Another example of flow analysis where clear SLA parts allows visual study is in pumps. A common pump design problem is called cavitation, the generation of a void or the formation of bubbles in the liquid. Pump housings made of clear material gives engineers an unobstructed view inside the pump so that even the smallest areas of cavitation can be spotted.
Building light-transmitting parts places additional requirements on the clarity and finish of the models. Clear SLA parts are successfully used to build prototypes of automotive instrumentation displays, lenses, head lights, and tail lights. Light guides, pipes, pointers, and diffusers are just some examples where machining acrylic or polycarbonate gave way to clear SLA process.
Clear materials are typically geared toward a specific rapid prototyping technology. For example, clear resins available for use in stereolithography systems are not compatible with the SLS or FDM equipment.
Several translucent ABS-like SLA resins are currently available, and several clear resins were recently added to the engineer’s RP toolbox. Previously, clear resins usually involved durability tradeoffs. Newer, clear resins no longer have these trade-offs. Just five years ago translucent materials were rather fragile and could not be used for high impact, high pressure, or high-temperature tests. Newer, much tougher resins were developed to address this problem.
New translucent and clear SL resins such as RenShape® SL 7870 made by Huntsman, Accura® 60 made by 3D Systems, and WaterShed® XC, as well as WaterClear®Ultra produced by Somos are only a few examples.
Carl Holt, Commercial Sales Manager for NAFTA for Stereolithography of Huntsman Advanced Materials, explains that his company specializes in the formulation of ready-to-use SLA resins and offers approximately 30 SLA resins for various applications. Huntsman clear materials are high-clarity photopolymers; they are neither a polycarbonate nor an acrylic.
Huntsman’s RenShape SL7870 is a high clarity resin that also has extremely high impact strength. Another benefit of this material is that it does not age as rapidly over time as many other earlier clear resins. Huntsman also produces a UV-blocking coating (primer) to protect the clear parts from sun damage.
Clear resin manufacturers typically publish standard sets of ASTM information on their Web sites. Since new materials are constantly added to the portfolios (although not all service bureaus include them in their line), it is always a good idea to check with the resin manufacturers to find out what new materials became available recently and which service bureaus are capable of processing them.
The process for building clear parts involves the same steps as when using other SLA resins, except some additional steps are required at the end. A 3D CAD solid model is required to generate an SLA prototype. All 3D modeling software packages are capable of exporting a file known as an “.STL” file (which stands for Standard Tessellation Language). For standard clear finish the support structures are removed, while the support areas and the exterior surfaces are wet sanded. Sanding the part reduces clarity, so a clear coat is then applied to create a smooth, clear surface. The higher-grade clear finish requires deeper wet sanding to remove the build layer staircasing and create smooth surfaces. The clear coat is also applied and can take 12 hours to completely dry.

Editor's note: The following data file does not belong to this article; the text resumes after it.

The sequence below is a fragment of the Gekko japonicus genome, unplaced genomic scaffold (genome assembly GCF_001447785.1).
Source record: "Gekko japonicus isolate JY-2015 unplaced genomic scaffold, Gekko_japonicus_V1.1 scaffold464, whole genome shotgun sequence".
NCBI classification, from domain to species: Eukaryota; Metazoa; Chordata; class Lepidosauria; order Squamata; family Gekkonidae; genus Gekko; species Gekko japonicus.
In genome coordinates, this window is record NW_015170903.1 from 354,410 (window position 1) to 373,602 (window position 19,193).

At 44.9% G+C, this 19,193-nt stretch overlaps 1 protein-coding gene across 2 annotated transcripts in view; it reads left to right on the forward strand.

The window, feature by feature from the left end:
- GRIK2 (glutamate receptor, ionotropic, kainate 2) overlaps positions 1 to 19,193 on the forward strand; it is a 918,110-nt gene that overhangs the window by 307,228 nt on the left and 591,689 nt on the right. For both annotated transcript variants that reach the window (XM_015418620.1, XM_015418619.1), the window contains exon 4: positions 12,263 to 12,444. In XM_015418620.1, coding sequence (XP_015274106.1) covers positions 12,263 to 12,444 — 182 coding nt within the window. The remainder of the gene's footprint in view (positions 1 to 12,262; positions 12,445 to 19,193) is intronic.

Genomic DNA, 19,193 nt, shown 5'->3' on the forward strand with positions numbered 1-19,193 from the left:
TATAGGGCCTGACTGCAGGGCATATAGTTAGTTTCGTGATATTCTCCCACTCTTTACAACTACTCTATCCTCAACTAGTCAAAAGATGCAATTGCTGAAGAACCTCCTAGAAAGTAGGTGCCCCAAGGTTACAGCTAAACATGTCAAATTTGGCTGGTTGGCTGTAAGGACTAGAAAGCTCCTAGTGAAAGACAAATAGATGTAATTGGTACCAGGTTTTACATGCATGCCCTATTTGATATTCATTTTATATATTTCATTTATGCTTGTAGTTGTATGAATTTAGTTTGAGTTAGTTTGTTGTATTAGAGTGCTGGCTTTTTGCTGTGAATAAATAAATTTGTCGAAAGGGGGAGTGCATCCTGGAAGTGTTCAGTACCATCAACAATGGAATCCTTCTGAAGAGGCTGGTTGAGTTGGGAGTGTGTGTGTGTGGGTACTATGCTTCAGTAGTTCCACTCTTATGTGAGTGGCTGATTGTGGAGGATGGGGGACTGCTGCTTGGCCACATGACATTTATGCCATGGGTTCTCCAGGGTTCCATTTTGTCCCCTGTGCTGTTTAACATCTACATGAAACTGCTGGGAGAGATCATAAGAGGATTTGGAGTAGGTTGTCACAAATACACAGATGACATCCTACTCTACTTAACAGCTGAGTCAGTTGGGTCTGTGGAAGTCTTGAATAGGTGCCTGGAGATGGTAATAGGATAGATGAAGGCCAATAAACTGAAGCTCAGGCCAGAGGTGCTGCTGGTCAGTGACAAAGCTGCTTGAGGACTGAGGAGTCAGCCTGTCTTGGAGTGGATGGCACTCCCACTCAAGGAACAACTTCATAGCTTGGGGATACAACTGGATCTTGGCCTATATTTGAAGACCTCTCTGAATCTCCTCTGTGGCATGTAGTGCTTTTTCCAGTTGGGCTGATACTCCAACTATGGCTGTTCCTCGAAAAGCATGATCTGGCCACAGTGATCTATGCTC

The cost of an SLA part depends on part height, volume, total part surface area, and layer resolution. The cost of resin selected for the part and required finish are also important factors. In the case of clear parts, clear resins are relatively expensive, but the largest cost factors are the extra finishing and drying required to produce clear parts without blemishes.
How the RP Machine Works
In a typical process for making RP models, the CAD file is loaded into the SLA machine’s computer where a proprietary software program “slices” the 3D model into layers spaced the distance equal to the thickness of the resin that will be cured during the processing of one layer (for example 0.005” thick).
The liquid-clear material is placed into a vat at the bottom of the stereolithography machine and a platform, upon which the part will be built, is positioned just below the liquid resin surface. The platform depth equals to the thickness of the layer. The machine guides a laser along the surface of the resin to expose the liquid according to the pattern in the slice. The laser beam cures the liquid resin that it lights upon. Once the first layer is completed, the platform is lowered so the next layer can be built on top of the first layer. The process repeats until all layers are built. After that the part is taken out and placed under UV light for final curing.
A bridge-type support structure is built at the start of the SLA process to keep the bottom of the part off the platform and to support the bottom curved surfaces of the part. Without these thin columns, the initial layers, only few thousands of an inch thick, would sag and prevent the next layer from being built. The support structure is removed after the part is completed and cured.
Several finishing levels are typically offered by SLA service bureaus. The most basic finishing level includes just removing the support structure. The next, standard level adds light sanding of support areas and exterior surfaces and sand blasting. For parts where surface flatness is important, the part is sanded smooth to remove the build layer stairstepping caused by layering. When the SLA part is intended for mold making or to be painted, the interior walls are also sanded and the part receives a coat of primer.